In October other than Halloween, haunted houses, and rotten teeth, it's Breast Cancer Awareness Month. Every three minutes a person is diagnosed with breast cancer and although it is more common in women, men can get diagnosed as well. I am aware that there have been articles on breast cancer before, but of my knowledge, there has never been an article on a person who has been dramatically affected because of breast cancer even though they weren't diagnosed. This is my story.
It seems like just yesterday I heard the news that made me break down. My mother had cancer, more specifically, breast cancer. Tears streamed down my face as excruciating images of my mother dying raced through my mind. Growing up, I thought that this could never happen to me. I thought that I would be the last person on earth to get in a car accident, to have my leg chopped off from a ride at Disneyland, or for my mother to have cancer, but this was happening to me, this was reality.
My mother did a self-exam on her breast and noticed a bump. Since her best friend, Charlene, recently got diagnosed with breast cancer, my mother was very cautious and immediately went to the doctor. At first, she was told that she did not have cancer, but my mother still had a gut feeling that something was wrong, so she went to another doctor. They did a few tests and we waited for the results. This time we were told that my mom had cancer, and that was that.
After what seemed like one thousand treatments, it was time for the dreaded chemotherapy. What is chemo, you ask? Chemo is a treatment that many cancer patients undergo that can help get rid of the cancer, however, it is never 100% successful and it makes you very sick. During chemo, your body gets a high amount of radiation that kills certain cells, such as cancer cells and hair cells, which is also why you may see a lot of cancer patients with no hair.
My mother was hospitalized and puking everywhere, it was one of the most dreadful things I have ever seen. My mother has always been strong, even when times got rough, and it was so hard on me to see her so vulnerable. That week, when my mom was in the hospital, we got a phone call; Charlene had died. Apparently, her breast cancer spread to her lungs and brain and eventually the cancer ate her away until her death. Her body was still in the hospital and just down the hall from my mother; we went to go see her for the very last time. Charlene used to have gorgeous, long, blonde hair, rosy cheeks, and a winning smile. As she lay in the hospital bed, she had no hair, her body was tinged green, and the expression on her face looked defeated.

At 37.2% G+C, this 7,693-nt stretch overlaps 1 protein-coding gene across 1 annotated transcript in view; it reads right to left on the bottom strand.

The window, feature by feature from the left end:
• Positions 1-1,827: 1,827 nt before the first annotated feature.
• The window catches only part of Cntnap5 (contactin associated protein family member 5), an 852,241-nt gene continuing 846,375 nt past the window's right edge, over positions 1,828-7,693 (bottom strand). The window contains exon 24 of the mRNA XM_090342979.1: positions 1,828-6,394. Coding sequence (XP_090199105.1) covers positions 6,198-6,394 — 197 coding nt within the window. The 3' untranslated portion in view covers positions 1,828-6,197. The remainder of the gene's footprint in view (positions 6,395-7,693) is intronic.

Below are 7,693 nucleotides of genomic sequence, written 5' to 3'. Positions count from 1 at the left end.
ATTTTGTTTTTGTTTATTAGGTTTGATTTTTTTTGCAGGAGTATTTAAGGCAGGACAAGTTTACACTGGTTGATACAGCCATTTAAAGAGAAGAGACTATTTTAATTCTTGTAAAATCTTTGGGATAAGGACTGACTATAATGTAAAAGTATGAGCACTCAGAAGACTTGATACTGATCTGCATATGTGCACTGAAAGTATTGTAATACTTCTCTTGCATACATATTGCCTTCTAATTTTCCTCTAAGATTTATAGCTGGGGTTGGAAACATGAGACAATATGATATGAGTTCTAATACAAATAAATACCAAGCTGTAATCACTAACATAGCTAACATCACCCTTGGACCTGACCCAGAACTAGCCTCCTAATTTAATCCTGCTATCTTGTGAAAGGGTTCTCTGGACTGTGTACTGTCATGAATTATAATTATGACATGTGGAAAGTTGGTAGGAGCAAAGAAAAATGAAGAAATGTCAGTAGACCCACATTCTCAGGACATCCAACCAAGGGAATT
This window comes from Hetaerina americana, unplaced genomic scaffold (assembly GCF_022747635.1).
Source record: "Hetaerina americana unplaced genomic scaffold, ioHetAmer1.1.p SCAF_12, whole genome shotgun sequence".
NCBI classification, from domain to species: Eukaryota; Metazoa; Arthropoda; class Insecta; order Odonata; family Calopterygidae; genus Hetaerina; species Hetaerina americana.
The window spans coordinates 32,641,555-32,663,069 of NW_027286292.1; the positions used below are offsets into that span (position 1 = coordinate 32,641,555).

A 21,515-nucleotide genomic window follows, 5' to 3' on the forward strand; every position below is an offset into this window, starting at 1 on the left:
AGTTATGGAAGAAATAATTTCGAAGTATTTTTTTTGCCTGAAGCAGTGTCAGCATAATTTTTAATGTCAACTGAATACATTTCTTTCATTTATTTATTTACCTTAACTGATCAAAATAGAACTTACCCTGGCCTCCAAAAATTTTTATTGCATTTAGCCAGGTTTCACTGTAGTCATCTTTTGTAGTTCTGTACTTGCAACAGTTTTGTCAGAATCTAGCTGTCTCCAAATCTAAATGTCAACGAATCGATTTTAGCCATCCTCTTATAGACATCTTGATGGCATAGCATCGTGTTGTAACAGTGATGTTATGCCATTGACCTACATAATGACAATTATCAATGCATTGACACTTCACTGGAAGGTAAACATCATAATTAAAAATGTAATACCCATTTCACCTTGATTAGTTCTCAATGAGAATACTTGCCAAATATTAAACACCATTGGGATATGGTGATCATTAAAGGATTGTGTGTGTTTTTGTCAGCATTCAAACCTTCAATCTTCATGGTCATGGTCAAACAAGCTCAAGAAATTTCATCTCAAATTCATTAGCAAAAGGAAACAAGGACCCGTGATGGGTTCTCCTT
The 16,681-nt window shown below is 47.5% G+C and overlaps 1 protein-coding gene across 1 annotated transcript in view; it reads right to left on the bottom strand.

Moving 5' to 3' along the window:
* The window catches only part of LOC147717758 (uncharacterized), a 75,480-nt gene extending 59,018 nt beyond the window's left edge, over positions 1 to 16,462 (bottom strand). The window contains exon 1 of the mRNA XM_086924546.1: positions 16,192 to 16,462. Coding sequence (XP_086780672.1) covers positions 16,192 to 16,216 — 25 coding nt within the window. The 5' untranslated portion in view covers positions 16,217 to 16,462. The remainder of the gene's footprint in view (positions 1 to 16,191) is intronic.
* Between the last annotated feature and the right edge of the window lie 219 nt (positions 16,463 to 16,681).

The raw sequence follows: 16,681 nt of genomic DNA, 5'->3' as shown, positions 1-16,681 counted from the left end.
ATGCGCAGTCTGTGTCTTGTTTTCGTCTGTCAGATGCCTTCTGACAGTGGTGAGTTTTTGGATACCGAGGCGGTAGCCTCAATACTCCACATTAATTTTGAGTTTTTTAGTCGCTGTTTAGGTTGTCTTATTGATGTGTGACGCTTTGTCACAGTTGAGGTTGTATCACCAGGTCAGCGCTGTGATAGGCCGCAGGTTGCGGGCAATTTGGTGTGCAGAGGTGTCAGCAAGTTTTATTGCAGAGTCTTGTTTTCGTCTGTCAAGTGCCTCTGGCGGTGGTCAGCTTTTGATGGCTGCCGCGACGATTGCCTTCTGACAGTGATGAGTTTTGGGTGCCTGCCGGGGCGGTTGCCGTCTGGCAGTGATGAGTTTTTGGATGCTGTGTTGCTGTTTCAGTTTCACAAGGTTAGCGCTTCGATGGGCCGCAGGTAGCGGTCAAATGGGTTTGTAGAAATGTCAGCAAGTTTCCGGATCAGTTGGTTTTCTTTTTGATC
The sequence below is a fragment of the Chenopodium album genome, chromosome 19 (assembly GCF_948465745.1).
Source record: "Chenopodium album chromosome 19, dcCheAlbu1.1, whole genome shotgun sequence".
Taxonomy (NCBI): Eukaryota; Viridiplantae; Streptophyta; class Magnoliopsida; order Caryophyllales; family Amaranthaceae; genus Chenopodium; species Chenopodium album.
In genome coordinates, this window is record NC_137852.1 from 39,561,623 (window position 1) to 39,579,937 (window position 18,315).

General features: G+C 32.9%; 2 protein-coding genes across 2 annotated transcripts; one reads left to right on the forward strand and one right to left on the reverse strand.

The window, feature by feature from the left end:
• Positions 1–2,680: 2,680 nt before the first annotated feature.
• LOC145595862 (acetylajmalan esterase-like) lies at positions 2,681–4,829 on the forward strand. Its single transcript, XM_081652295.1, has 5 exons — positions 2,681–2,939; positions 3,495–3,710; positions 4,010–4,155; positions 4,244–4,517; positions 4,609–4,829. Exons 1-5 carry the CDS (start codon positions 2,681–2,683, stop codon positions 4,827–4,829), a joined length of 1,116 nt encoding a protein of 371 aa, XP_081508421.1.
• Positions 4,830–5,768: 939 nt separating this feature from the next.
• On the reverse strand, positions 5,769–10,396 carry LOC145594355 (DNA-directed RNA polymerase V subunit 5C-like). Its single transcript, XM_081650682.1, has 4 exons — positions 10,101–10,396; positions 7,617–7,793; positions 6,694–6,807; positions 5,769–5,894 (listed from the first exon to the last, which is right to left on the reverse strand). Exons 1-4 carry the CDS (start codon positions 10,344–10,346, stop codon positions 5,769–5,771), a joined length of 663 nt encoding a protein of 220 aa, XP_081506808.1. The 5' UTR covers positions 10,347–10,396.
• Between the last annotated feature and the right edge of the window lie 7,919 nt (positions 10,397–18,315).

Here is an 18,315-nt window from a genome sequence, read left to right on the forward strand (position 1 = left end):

I fell to the floor and started crying, Charlene was such an amazing person, what did she do to deserve this? Was it because she laughed too much? Was it because she donated too much money to charity? Was it because she ate fish on a Wednesday evening? Will we ever know what caused this? Charlene had two kids, a boy named Jacob who was six years old, a girl named Elizabeth who was fourteen years old, and a loving husband named Anthony. They don't deserve this, nobody does. I went back to my mother's room and gently kissed her on her cheek. I whispered in her ear, "You can do this, mommy. I love you."
We were lucky; my mother survived her cancer. However, many people do not. Spread Breast Cancer Awareness by wearing the pink breast cancer ribbon or a breast cancer bracelet every single day of October. Talk to your friends, parents, teachers, and family about breast cancer and try to donate money to breast cancer foundations. Every penny counts, and every voice is heard. What's the main thing I learned from this experience? Hold on to your loved ones, you never know when they'll be gone.
Till Next Time,
Author's Note: Some of the following websites are places where you can donate money toward breast cancer research: http://cms.komen.org/komen/index.htm, http://www.nbcf.org.au/, http://www.gatewayforcancerresearch.org/breast_cancer_donation.cfm. If you want more websites just GOOGLE "Breast Cancer Donations".